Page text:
Introducing Natoo’si: On Intergenerational Trauma and Wellbeing

In 2009, the federal government declared June as Aboriginal Awareness Month across Canada and at United Way of Calgary and Area, we’re hosting a series of events to celebrate and raise awareness all month long.


It’s an exciting time for our organization! Our ten-year Aboriginal Youth and Education Strategy (AYES) may have wrapped up in late 2014 but we’re continuing the journey with our Indigenous Healing and Wellbeing Initiative. We are very honoured to be gifted the name Natoo’si for the new initiative by Elder Randy Bottle. The name is Blackfoot in origin and means the source or giver of all life.

Natoo’si has a holistic approach that helps to address the cause of many different but interconnected symptoms, including education, suicide, homelessness, addictions, domestic violence and parenting issues, amongst others. Each of these are possible signs of trauma, passed on from generation to generation. And, in the words of Casey Eaglespeaker, “success is living every day in well-being.” Natoo’si is helping to bring about that success for many in our Calgary communities.

Informed both by the work of AYES and wider developments across Canada, Natoo’si involves a significant shift of focus from increasing graduation rates of Calgary’s Indigenous youth to helping heal intergenerational trauma for youth and families in Calgary.

Over the course of AYES, it became clear that the issue of education was a symptom of something deeper. In 2007, AYES extended their support of students in high school to involve their parents. Although schools played a role, many of the barriers and challenges faced by students when trying to graduate stemmed from intergenerational trauma at home. Parents supported the idea of education but experienced barriers to supporting their children’s success at school – often because of their own trauma with residential schools. As a result of being removed from their parents and families, cultures, traditions and history to attend residential schools, many Indigenous children grew up to be parents who lacked parenting skills as well as sufficient education levels to do things like help their children with homework. Our research shows that a major predictor of academic success is the presence of a positive adult. Natoo’si focuses on giving families and support systems the tools needed to support youth.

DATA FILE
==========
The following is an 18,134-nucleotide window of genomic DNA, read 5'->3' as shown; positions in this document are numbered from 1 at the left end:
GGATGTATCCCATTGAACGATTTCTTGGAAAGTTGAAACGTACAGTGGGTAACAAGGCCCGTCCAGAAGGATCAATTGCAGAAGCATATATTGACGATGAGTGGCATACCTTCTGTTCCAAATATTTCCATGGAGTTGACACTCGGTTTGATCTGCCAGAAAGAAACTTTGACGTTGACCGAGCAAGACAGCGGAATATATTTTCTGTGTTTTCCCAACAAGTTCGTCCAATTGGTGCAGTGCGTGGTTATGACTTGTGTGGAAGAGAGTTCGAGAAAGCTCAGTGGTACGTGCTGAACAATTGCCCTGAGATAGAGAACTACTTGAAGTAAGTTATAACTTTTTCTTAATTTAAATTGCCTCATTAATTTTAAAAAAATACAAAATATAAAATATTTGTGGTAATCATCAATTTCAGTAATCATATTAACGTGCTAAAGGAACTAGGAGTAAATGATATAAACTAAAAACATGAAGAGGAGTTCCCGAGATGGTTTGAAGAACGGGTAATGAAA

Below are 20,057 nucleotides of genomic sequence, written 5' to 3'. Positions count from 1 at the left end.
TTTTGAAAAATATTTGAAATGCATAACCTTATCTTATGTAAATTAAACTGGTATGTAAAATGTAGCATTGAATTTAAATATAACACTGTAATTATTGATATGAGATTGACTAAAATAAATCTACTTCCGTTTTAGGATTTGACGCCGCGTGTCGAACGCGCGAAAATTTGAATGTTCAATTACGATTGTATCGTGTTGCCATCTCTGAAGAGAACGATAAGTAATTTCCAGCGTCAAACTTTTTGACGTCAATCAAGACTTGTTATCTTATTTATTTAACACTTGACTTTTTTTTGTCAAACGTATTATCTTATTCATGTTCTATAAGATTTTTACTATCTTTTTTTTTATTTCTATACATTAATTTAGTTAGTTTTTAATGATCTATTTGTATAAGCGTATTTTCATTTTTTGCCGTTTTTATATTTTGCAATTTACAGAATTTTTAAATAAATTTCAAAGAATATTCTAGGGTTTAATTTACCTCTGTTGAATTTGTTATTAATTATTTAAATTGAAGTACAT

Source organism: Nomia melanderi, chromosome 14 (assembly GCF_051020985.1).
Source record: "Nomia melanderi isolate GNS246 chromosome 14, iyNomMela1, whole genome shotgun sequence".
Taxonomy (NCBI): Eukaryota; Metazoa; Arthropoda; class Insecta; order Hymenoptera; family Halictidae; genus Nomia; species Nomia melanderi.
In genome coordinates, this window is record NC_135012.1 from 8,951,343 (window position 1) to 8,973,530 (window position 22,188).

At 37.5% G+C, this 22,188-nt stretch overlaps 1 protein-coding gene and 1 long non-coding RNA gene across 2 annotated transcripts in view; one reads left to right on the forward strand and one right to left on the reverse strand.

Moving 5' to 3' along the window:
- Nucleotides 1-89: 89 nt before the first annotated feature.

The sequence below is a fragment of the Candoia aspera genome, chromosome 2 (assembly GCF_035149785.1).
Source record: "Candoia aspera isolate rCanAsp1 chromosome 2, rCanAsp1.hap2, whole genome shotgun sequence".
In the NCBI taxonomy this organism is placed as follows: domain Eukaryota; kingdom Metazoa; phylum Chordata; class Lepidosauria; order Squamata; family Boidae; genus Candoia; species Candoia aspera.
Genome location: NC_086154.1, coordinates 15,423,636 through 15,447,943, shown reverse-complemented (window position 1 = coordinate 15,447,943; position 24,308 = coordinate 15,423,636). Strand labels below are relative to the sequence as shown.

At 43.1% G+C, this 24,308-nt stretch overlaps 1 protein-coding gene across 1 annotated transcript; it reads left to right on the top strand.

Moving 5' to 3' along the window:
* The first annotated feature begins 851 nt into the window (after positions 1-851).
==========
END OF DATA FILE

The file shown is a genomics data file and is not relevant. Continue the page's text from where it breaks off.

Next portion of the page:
A number of external and historical developments have supported and reaffirmed the importance of an initiative like Natoo’si. Prime Minister Harper’s apology on behalf of the Canadian government in 2008 was a significant development in acknowledging the existence of intergenerational trauma. The establishment of the Aboriginal Healing Foundation and the establishment and subsequent recent findings of the Truth and Reconciliation Commission also all point to the need to heal.

The strong focus of Natoo’si on healing intergenerational trauma is the evolution of our Indigenous work of many years, involving learning, research, and some exciting mixes of traditional and cutting edge preventative work. Stay tuned at the end of June for a second blog post on how Natoo’si is making a difference in Calgary communities!

In the meantime, read some highlights of the ten-year AYES initiative on Calgary Social Voice here and have a look at the report that celebrates the work of AYES here.